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Criminal Justice & Legal System
Asian carp have been making their way up the Mississippi River system for years after escaping from fish farms and wastewater treatment ponds in the southern U.S.They’re knocking on the door of the Great Lakes, and a number of people are concerned about what could happen if carp become established in the region.In this five-part series, we’ll take a look at what officials are trying to do to keep the fish out, what might happen if carp get in, and why some people want to turn carp into a business opportunity.

Canadian trucking company slammed with $75,000 Asian carp fine

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DNR

A Canadian court has slammed a trucking company and one of its drivers with a combined $75,000 fine for trying to haul live Asian carp across the U.S.-Canadian border.

Driver Yong-Sheng Zhang is with the Edmonton, Alberta-based Alltheway Trucking Inc.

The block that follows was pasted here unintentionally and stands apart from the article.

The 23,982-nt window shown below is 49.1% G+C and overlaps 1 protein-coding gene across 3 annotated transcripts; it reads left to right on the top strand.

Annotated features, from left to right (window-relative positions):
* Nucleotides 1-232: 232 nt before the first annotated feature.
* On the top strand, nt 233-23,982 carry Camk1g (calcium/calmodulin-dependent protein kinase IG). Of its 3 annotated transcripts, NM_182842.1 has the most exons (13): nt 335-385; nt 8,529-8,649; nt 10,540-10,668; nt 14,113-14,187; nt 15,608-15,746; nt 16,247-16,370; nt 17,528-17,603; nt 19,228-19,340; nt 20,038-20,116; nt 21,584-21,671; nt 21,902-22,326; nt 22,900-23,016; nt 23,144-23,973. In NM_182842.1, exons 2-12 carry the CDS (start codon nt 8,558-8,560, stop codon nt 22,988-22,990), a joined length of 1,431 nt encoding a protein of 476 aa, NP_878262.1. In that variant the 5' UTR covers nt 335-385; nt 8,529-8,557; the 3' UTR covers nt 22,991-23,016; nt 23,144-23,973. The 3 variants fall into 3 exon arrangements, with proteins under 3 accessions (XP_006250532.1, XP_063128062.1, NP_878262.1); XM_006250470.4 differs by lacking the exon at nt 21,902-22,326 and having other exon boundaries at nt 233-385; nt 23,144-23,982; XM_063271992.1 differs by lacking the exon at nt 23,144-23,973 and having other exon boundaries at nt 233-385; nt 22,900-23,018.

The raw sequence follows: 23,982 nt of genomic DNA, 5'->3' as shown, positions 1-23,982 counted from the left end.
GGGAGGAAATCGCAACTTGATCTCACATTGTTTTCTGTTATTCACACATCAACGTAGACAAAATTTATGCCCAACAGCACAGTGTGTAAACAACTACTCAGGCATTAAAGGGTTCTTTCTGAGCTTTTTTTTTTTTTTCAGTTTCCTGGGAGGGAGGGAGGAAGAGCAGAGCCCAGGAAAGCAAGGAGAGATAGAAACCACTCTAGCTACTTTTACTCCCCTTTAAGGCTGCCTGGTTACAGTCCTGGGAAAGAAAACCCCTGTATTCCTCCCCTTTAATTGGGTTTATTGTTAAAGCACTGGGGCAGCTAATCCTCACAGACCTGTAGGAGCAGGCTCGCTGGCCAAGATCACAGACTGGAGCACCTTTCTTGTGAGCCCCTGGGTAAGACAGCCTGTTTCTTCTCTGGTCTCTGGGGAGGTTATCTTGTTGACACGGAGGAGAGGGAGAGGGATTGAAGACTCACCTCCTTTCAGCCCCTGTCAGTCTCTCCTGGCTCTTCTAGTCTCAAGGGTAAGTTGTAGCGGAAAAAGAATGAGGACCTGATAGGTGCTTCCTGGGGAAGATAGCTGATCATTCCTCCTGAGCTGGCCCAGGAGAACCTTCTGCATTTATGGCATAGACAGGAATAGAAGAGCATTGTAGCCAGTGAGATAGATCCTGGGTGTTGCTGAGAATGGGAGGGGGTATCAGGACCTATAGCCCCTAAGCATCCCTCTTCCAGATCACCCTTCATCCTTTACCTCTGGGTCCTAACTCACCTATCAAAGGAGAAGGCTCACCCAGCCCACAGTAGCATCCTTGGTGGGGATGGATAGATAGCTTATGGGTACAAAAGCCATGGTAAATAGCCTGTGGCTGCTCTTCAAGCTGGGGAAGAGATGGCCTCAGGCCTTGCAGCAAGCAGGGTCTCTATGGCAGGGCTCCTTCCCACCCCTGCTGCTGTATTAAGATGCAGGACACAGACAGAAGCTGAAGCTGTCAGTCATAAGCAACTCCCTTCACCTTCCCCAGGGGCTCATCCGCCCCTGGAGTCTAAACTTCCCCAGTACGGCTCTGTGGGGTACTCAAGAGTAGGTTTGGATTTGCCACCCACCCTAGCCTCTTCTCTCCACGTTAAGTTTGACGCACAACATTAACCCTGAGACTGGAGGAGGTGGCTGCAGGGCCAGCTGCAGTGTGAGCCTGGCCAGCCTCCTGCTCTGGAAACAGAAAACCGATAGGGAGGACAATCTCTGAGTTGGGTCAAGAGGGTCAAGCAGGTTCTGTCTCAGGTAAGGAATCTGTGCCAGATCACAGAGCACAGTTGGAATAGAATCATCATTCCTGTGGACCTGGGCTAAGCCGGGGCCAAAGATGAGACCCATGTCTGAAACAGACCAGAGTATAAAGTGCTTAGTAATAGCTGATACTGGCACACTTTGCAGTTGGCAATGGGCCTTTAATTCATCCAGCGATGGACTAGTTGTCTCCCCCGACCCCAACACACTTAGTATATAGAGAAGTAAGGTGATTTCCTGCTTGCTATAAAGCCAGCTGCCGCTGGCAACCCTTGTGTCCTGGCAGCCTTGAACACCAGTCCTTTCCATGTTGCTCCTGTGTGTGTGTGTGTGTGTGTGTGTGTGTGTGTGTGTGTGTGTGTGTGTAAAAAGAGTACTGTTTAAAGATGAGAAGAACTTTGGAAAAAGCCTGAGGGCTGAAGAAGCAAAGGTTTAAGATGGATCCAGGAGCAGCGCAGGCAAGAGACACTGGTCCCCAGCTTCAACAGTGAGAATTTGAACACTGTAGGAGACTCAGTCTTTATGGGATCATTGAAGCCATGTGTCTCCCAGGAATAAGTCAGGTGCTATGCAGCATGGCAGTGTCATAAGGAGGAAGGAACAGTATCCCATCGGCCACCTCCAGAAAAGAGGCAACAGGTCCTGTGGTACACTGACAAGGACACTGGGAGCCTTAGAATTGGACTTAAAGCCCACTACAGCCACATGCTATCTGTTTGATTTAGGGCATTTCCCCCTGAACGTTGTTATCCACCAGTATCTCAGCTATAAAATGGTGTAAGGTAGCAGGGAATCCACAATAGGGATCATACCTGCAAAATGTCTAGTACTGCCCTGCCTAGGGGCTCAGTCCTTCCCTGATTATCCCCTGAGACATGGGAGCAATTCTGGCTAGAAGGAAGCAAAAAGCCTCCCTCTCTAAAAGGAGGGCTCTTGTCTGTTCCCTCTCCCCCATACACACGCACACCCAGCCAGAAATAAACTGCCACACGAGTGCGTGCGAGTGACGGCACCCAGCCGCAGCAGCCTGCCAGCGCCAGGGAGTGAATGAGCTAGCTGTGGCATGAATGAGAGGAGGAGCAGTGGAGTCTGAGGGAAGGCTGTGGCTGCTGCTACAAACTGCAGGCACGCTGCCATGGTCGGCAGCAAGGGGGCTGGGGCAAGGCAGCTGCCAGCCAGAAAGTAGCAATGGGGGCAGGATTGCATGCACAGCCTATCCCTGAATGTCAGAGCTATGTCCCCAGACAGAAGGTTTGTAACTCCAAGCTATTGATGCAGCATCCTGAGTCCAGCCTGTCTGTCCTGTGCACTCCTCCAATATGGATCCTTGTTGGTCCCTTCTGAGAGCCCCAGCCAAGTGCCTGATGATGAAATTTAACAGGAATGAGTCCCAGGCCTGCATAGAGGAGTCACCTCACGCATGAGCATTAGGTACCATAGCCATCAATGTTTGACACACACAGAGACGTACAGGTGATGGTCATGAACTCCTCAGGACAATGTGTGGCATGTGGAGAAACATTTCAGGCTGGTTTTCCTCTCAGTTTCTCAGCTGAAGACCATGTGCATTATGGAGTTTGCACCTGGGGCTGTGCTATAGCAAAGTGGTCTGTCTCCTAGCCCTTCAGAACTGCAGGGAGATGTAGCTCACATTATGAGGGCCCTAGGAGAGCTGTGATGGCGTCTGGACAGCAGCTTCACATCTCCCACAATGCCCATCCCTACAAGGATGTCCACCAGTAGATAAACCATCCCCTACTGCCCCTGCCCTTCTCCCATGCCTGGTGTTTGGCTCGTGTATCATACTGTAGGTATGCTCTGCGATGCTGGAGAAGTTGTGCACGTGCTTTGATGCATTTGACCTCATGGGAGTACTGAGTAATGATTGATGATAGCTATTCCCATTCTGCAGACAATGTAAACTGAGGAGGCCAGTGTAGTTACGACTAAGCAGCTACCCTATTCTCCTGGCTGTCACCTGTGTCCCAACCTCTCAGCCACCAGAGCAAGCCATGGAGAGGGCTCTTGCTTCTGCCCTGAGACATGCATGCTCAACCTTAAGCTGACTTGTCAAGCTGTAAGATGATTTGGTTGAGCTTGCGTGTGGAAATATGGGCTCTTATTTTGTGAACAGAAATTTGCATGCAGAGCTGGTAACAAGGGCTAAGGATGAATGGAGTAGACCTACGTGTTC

Twice in early 2012, Zhang crossed the Ambassador Bridge connecting Detroit and Windsor, Ontario, with a truckload of fish from Arkansas. The fish were packed in ice, and included two species of Asian carp.

Ontario accepts imported Asian carp – but only if the fish are dead. Canadian customs officials called in Kevin Sprague, with the Ontario Ministry of Natural Resources, to take a closer look.

“When you (first) look at them on the truck, they’re not flopping around, jumping out of the truck,” Sprague said. “They’re very cold, so they move a lot slower. You really have to look at them.”

But Sprague said a “substantial number” of the fish, including two species of Asian carp, came right back to life after being dropped in water.

After a trial covering both incidents, an Ontario judge fined Alltheway $70,000, and Zhang $5,000.

Sprague said he’s not exactly why sure why anyone would want to haul live Asian carp, though he thinks “fresher” fish might fetch a higher price from buyers. There is a market for Asian carp as food; it’s even considered a delicacy by some.

“Or, people may just be a little bit lazy about ensuring that they’re dead,” Sprague added.

Great Lakes states and Canadian provinces have strengthened laws relating to the transport and sale of live Asian carp in recent years, as concerns grow over the carp reaching and spreading throughout the Great Lakes.

Many experts fear the invasive carp could decimate native fish populations, causing major environmental damage and putting the Lakes’ lucrative sport and commercial fisheries at risk

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